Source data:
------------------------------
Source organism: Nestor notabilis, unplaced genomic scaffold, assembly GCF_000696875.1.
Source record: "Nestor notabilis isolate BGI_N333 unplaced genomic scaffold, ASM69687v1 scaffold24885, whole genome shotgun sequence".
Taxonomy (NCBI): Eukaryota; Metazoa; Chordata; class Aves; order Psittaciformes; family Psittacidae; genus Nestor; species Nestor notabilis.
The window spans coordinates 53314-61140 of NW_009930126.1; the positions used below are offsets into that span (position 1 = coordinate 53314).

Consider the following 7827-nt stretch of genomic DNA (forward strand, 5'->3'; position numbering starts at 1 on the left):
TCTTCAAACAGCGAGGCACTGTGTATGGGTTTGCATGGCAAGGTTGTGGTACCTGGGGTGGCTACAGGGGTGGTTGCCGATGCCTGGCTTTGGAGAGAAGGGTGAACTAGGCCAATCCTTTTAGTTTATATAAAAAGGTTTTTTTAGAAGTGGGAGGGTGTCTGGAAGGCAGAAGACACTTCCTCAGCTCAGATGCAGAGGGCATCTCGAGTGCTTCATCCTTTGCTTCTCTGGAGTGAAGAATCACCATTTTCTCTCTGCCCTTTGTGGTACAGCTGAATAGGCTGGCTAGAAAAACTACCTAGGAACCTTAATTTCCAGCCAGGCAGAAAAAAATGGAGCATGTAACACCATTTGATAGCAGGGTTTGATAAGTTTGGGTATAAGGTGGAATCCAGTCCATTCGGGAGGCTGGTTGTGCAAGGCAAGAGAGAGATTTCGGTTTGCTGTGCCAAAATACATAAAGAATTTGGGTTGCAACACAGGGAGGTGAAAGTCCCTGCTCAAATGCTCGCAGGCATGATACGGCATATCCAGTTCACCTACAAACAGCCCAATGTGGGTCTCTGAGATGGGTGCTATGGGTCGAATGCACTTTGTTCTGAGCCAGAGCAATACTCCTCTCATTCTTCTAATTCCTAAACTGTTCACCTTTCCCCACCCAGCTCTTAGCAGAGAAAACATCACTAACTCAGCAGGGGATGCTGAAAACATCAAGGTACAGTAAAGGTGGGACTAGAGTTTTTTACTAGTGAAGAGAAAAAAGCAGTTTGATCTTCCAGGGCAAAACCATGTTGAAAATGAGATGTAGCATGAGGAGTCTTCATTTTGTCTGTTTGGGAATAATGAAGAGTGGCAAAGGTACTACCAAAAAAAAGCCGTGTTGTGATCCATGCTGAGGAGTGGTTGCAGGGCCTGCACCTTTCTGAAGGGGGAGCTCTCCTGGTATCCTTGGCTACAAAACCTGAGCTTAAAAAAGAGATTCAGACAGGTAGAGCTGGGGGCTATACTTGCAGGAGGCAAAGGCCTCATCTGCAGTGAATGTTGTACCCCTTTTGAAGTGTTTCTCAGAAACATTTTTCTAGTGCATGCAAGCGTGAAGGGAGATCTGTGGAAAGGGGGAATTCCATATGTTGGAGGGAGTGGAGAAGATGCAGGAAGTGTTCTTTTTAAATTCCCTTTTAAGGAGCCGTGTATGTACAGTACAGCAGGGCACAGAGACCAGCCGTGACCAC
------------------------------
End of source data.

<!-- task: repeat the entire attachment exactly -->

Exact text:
Source organism: Nestor notabilis, unplaced genomic scaffold, assembly GCF_000696875.1.
Source record: "Nestor notabilis isolate BGI_N333 unplaced genomic scaffold, ASM69687v1 scaffold24885, whole genome shotgun sequence".
Taxonomy (NCBI): Eukaryota; Metazoa; Chordata; class Aves; order Psittaciformes; family Psittacidae; genus Nestor; species Nestor notabilis.
The window spans coordinates 53314-61140 of NW_009930126.1; the positions used below are offsets into that span (position 1 = coordinate 53314).

Consider the following 7827-nt stretch of genomic DNA (forward strand, 5'->3'; position numbering starts at 1 on the left):
TCTTCAAACAGCGAGGCACTGTGTATGGGTTTGCATGGCAAGGTTGTGGTACCTGGGGTGGCTACAGGGGTGGTTGCCGATGCCTGGCTTTGGAGAGAAGGGTGAACTAGGCCAATCCTTTTAGTTTATATAAAAAGGTTTTTTTAGAAGTGGGAGGGTGTCTGGAAGGCAGAAGACACTTCCTCAGCTCAGATGCAGAGGGCATCTCGAGTGCTTCATCCTTTGCTTCTCTGGAGTGAAGAATCACCATTTTCTCTCTGCCCTTTGTGGTACAGCTGAATAGGCTGGCTAGAAAAACTACCTAGGAACCTTAATTTCCAGCCAGGCAGAAAAAAATGGAGCATGTAACACCATTTGATAGCAGGGTTTGATAAGTTTGGGTATAAGGTGGAATCCAGTCCATTCGGGAGGCTGGTTGTGCAAGGCAAGAGAGAGATTTCGGTTTGCTGTGCCAAAATACATAAAGAATTTGGGTTGCAACACAGGGAGGTGAAAGTCCCTGCTCAAATGCTCGCAGGCATGATACGGCATATCCAGTTCACCTACAAACAGCCCAATGTGGGTCTCTGAGATGGGTGCTATGGGTCGAATGCACTTTGTTCTGAGCCAGAGCAATACTCCTCTCATTCTTCTAATTCCTAAACTGTTCACCTTTCCCCACCCAGCTCTTAGCAGAGAAAACATCACTAACTCAGCAGGGGATGCTGAAAACATCAAGGTACAGTAAAGGTGGGACTAGAGTTTTTTACTAGTGAAGAGAAAAAAGCAGTTTGATCTTCCAGGGCAAAACCATGTTGAAAATGAGATGTAGCATGAGGAGTCTTCATTTTGTCTGTTTGGGAATAATGAAGAGTGGCAAAGGTACTACCAAAAAAAAGCCGTGTTGTGATCCATGCTGAGGAGTGGTTGCAGGGCCTGCACCTTTCTGAAGGGGGAGCTCTCCTGGTATCCTTGGCTACAAAACCTGAGCTTAAAAAAGAGATTCAGACAGGTAGAGCTGGGGGCTATACTTGCAGGAGGCAAAGGCCTCATCTGCAGTGAATGTTGTACCCCTTTTGAAGTGTTTCTCAGAAACATTTTTCTAGTGCATGCAAGCGTGAAGGGAGATCTGTGGAAAGGGGGAATTCCATATGTTGGAGGGAGTGGAGAAGATGCAGGAAGTGTTCTTTTTAAATTCCCTTTTAAGGAGCCGTGTATGTACAGTACAGCAGGGCACAGAGACCAGCCGTGACCAC